No permanent solutionThe last thing students want to see is another shutdown.
As the second wave of the Covid-19 pandemic engulfs Nepal, we seem to be going back to square one. We are still keeping up our lackadaisical attitude vis-à-vis prevention and management of coronavirus transmissions, and it may just be a matter of time before public life comes to a complete halt. And it is the educational institutions that are going to feel the heat in the first round, as they have arguably become dreaded coronavirus hotspots of late. On Saturday, the Ministry of Health and Population recommended that the Covid-19 Crisis Management Centre enforce a shutdown of educational institutions for at least three weeks. That has not gone down too well with students, teachers, parents and educational institution administrators, but their voices may not be heard amidst the cacophony of yet another lockdown-style offensive against the virus.
Students and teachers have only just returned to their schools, colleges or universities after a long and tiresome gap. The last thing they would want right now is the shutting down of their classes. They have lessons to finish, exams to take, and an academic session to complete. Losing a significant part of the already truncated academic year is not an option anymore. Nine months is how long it took for schools to reopen last time. That is too long a duration for students who need to wrap up their courses and upgrade to the next level. It is especially punishing for tertiary level students who have to catch up with their peers across the world—after all, we are a small and yet significant part of the global educational system that incentivises competition and excellence.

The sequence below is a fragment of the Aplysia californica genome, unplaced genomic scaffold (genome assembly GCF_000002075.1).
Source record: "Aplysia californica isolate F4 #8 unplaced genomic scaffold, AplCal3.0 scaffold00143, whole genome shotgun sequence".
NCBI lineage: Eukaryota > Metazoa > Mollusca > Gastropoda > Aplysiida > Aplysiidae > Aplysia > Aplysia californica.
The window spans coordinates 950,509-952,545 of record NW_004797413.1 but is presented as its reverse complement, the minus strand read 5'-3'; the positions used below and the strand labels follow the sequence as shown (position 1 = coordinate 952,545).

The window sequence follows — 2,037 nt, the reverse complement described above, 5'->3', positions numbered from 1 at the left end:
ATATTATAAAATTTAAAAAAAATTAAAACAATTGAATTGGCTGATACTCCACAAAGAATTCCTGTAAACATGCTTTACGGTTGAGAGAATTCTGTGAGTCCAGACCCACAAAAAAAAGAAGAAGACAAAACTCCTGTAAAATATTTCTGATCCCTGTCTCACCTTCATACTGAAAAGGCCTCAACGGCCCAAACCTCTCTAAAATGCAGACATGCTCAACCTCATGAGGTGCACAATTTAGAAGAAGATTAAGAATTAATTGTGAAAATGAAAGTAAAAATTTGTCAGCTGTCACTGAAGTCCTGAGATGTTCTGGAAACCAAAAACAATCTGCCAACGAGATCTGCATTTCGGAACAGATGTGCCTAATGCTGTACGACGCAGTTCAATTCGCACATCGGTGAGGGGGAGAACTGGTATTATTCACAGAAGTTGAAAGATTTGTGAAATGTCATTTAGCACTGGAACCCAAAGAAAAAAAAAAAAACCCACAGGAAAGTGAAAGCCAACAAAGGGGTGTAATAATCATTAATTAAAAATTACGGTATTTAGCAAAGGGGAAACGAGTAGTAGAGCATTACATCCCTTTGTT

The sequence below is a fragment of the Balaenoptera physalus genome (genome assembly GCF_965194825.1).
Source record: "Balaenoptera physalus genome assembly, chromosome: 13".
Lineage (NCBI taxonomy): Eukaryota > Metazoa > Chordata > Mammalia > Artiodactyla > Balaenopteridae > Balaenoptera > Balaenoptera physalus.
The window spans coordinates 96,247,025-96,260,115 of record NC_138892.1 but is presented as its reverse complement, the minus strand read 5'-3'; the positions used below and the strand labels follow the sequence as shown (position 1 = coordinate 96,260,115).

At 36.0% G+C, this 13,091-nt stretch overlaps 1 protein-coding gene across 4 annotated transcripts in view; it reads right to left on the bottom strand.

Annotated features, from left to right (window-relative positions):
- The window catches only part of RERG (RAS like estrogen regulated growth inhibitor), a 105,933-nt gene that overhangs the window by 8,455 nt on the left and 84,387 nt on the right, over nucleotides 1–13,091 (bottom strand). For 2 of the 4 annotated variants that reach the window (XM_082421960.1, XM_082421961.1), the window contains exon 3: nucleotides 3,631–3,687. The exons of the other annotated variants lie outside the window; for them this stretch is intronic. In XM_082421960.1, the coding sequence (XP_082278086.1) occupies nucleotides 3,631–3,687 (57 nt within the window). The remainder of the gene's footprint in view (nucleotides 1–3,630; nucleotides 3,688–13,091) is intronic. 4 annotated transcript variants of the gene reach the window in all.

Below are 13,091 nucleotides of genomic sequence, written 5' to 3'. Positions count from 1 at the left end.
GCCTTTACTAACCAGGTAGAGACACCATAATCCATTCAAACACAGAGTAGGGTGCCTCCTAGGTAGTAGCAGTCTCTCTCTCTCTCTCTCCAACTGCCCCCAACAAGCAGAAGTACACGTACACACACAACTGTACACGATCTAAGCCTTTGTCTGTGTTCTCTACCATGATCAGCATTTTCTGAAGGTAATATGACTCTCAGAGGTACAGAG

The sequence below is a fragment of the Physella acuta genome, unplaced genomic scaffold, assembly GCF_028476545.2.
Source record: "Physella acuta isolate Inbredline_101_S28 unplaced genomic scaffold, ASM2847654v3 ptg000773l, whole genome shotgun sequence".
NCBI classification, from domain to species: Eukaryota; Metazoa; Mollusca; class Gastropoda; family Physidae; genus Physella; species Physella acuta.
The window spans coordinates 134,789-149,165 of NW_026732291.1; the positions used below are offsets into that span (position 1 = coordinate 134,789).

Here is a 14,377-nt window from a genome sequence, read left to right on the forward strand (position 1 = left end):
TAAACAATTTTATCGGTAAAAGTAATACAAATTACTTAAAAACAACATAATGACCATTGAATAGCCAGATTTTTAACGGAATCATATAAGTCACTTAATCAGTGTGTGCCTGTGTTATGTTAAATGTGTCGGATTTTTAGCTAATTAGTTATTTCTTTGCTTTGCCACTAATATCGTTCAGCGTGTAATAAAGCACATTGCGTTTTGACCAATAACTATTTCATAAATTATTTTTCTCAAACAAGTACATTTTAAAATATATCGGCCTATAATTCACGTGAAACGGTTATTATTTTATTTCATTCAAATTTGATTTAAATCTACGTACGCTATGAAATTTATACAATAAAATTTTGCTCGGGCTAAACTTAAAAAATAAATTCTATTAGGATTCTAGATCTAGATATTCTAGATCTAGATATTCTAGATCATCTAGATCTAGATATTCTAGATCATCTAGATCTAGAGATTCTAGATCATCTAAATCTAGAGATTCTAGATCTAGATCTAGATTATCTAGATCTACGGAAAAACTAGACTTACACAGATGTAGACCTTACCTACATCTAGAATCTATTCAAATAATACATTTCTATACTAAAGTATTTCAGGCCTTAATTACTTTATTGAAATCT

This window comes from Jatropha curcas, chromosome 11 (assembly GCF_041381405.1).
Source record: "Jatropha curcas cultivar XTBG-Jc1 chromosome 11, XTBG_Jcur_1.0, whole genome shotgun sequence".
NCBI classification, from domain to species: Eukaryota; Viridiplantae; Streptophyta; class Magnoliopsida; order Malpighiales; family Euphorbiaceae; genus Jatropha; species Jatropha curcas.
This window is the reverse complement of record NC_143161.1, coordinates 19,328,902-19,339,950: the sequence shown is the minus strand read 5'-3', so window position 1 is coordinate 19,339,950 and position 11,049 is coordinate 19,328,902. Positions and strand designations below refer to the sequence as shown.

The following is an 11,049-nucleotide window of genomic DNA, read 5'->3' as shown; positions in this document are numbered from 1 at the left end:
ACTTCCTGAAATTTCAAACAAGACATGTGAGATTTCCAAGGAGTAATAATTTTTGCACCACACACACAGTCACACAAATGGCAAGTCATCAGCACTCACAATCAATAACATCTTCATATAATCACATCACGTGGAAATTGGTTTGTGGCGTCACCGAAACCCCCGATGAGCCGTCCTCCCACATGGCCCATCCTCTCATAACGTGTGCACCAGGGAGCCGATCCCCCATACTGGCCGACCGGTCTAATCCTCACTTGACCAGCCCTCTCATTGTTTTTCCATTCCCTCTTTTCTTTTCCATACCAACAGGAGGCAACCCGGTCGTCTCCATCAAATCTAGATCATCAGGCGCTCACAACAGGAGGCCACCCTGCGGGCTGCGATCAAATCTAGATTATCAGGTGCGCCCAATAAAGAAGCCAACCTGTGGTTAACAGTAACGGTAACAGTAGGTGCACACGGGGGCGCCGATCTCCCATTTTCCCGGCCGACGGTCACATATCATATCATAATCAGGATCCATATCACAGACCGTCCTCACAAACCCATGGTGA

To make up for the months-long closure of educational institutions, the government had, last September, reduced a third of the prescribed contact hours and curriculum at the school level and also extended the academic year by two months. School authorities say they still have a third of the coursework to finish. But the prospect of yet another closure is already looming large, leaving teachers, students and parents in a quandary: To continue with the physical mode of teaching or not, especially because the students, many of whom are below the eligible age for vaccination, are nowhere close to being immunised.
This concern would not have been so consequential had we been a little more imaginative and enterprising early on. We have been there and done that, and yet we are here, today, wondering how we will be able to conduct classes online in the event of a shutdown. Once the initial pandemic storm was over, we considered the calm that followed as a permanent solution. The first wave of the pandemic taught us enough about the impermanence of the traditional teaching-learning infrastructure. It taught us that we would have to adopt new technologies to make good in a post-pandemic world, and that we would have to bridge the digital divide to provide equal opportunities to every learner out there. And yet, we were not prepared for a second wave, were we?
Private school and college operators are rightly questioning the rationale behind shutting down educational institutions halfway through the academic year. After all, they have fees to collect, salaries to pay, and a timetable that requires them to move on to the next session. If the institutions are closed, they cannot do either of these things. The government more or less left them to fend for themselves. And so they collected whatever they could from the parents and paid whatever they could to the teachers. Both parents and teachers were thus left unhappy. The institutions will have to bring that same modus operandi to work once again. And that will not lead to a happy ending yet again.